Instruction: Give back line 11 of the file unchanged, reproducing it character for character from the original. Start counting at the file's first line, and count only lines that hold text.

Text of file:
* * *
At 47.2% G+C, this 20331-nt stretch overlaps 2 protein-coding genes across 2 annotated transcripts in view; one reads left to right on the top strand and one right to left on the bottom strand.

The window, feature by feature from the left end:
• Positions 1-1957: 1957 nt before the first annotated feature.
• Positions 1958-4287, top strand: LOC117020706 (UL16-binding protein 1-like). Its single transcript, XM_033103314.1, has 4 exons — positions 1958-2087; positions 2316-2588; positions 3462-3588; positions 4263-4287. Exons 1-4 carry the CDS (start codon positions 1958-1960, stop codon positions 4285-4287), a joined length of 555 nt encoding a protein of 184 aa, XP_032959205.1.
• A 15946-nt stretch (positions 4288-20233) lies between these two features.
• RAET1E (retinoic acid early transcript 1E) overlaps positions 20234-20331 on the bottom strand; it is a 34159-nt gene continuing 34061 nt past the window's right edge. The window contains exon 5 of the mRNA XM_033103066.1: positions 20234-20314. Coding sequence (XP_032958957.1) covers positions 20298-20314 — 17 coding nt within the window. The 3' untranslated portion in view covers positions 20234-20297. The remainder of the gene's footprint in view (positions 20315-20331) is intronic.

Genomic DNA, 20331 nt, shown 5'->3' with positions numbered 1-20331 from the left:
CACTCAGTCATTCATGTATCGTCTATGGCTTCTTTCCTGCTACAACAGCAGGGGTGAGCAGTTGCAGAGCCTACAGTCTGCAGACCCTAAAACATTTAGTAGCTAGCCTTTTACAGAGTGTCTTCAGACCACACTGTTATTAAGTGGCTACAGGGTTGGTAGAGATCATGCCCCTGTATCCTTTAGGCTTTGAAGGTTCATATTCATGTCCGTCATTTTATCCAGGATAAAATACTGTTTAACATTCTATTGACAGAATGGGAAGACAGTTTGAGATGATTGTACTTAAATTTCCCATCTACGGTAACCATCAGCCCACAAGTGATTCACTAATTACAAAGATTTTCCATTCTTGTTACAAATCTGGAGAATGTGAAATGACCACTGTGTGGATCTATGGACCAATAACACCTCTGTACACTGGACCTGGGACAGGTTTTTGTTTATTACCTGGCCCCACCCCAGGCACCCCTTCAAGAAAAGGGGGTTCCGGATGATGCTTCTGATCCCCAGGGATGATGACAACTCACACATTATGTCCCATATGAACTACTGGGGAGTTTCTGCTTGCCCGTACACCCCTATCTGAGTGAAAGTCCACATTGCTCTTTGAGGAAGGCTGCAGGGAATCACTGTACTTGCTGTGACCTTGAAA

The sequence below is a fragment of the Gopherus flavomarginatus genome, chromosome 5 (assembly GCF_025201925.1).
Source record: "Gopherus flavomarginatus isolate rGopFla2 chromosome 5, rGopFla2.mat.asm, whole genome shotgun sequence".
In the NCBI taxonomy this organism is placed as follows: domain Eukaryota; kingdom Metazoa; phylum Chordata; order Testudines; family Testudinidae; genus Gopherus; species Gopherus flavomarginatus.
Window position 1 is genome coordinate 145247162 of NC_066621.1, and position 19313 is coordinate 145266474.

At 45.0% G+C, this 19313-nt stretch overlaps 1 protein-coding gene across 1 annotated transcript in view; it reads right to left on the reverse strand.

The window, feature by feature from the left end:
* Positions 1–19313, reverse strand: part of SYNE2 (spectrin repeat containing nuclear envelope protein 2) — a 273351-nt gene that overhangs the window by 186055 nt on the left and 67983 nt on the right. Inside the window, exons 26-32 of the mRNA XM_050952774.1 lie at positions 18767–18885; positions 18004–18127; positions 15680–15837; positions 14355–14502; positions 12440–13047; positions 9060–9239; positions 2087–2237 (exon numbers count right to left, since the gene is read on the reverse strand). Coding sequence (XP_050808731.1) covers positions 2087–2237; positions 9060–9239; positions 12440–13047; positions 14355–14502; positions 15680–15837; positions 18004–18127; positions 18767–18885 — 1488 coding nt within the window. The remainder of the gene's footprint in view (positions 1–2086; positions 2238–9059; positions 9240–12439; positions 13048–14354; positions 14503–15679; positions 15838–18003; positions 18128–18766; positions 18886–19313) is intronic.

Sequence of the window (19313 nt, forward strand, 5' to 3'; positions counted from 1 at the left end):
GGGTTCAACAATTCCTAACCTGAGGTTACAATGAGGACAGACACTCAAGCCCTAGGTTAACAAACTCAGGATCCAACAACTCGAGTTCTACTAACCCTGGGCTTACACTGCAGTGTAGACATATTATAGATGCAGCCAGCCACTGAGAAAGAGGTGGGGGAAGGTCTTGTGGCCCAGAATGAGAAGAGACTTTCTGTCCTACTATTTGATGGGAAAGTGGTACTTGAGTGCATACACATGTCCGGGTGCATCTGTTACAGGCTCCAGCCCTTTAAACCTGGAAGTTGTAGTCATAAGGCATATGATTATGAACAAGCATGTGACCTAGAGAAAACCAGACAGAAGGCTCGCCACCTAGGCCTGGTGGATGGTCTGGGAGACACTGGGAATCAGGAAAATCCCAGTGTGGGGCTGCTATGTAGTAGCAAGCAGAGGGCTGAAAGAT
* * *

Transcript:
In the NCBI taxonomy this organism is placed as follows: domain Eukaryota; kingdom Metazoa; phylum Chordata; order Testudines; family Testudinidae; genus Gopherus; species Gopherus flavomarginatus.